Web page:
You are not permitted to download, save or email this image. Visit image gallery to purchase the image.
Changes to parental leave will take effect next month, after the Government agreedlast year to increase the leave to 26 weeks by 2020. Data made public last year revealed only 1% of people receiving parental leave in New Zealand were fathers, and recently experts urged the Government to provide more support to parents.
Family law academic Prof Mark Henaghan said countries where both partners could take leave at the same time found it led to societal advantages, such as people displaying more respect and tolerance for one another.
National MP Amy Adams unsuccessfully attempted to introduce a shared parental leave Bill into Parliament in November last year. Prof Henaghan said investment in a child’s early years paid "massive dividends" throughout the child’s later life.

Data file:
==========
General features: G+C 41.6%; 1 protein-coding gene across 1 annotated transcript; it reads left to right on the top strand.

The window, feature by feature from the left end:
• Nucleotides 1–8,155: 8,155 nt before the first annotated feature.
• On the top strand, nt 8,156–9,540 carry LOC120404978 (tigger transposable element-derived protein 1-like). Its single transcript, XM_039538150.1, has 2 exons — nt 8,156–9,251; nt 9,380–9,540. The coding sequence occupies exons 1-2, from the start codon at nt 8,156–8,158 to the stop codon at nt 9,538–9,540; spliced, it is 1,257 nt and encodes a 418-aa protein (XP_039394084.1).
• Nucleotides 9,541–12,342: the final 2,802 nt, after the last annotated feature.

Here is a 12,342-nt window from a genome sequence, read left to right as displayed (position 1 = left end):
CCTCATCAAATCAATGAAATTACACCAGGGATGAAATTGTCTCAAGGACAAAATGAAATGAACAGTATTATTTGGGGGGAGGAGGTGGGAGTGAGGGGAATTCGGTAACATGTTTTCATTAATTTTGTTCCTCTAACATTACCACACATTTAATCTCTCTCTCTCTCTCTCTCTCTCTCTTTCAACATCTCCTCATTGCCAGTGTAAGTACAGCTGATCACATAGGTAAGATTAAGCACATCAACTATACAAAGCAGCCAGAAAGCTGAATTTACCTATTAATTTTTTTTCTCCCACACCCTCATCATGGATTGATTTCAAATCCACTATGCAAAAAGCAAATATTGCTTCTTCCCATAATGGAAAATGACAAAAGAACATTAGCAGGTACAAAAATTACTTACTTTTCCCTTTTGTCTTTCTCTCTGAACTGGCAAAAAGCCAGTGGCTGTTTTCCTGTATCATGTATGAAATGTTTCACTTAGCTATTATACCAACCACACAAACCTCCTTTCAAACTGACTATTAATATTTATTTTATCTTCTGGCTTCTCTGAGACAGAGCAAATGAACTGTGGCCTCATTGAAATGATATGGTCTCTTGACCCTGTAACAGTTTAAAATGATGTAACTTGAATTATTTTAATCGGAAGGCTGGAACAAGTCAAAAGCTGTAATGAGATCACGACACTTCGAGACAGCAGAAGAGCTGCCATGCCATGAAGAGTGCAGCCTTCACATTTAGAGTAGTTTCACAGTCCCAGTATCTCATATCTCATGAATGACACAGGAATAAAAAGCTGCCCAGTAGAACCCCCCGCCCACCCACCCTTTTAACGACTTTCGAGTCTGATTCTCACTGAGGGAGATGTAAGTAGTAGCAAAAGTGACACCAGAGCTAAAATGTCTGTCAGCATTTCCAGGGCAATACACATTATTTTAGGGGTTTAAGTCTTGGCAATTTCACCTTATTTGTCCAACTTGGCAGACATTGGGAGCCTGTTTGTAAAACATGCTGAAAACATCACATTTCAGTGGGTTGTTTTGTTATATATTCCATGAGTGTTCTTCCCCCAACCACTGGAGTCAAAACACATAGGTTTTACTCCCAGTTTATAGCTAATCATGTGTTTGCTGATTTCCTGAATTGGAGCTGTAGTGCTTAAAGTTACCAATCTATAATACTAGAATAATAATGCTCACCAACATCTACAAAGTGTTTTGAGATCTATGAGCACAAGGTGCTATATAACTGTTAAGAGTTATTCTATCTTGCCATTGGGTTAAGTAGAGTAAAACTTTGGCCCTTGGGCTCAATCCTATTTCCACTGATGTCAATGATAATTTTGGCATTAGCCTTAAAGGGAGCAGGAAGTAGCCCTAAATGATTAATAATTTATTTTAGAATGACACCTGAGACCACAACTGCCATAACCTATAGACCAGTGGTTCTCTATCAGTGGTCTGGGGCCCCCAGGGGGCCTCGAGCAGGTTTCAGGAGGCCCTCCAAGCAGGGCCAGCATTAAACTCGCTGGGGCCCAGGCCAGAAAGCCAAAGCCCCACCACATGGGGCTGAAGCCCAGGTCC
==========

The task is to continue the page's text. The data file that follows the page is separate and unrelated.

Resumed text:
New Zealand could experience improvements in society as a whole if it provided better parental leave, as some countries, for instance in Scandinavia, did.
"No country is perfect, but they do put a lot more support into the early years," he said.
Making changes to paternity leave so more men took it should be a "slightly higher priority" for the new Government, he said.
"We can do a lot better, I reckon."
Shared parental leave led to a "more harmonious" family life and stronger bonds between parents and children, Prof Henaghan said. It made sense that in New Zealand women were the ones to stay at home in the vast majority of cases, since men tended to earn more, Prof Henaghan said.
High house prices were another reason why people might be even more reluctant to have the highest-earning partner take time off work. Superannuation tended to take priority over support provided to children in their early years, which was perhaps because babies "don’t get the vote themselves".
"You can’t get those first few months back," Prof Henaghan said.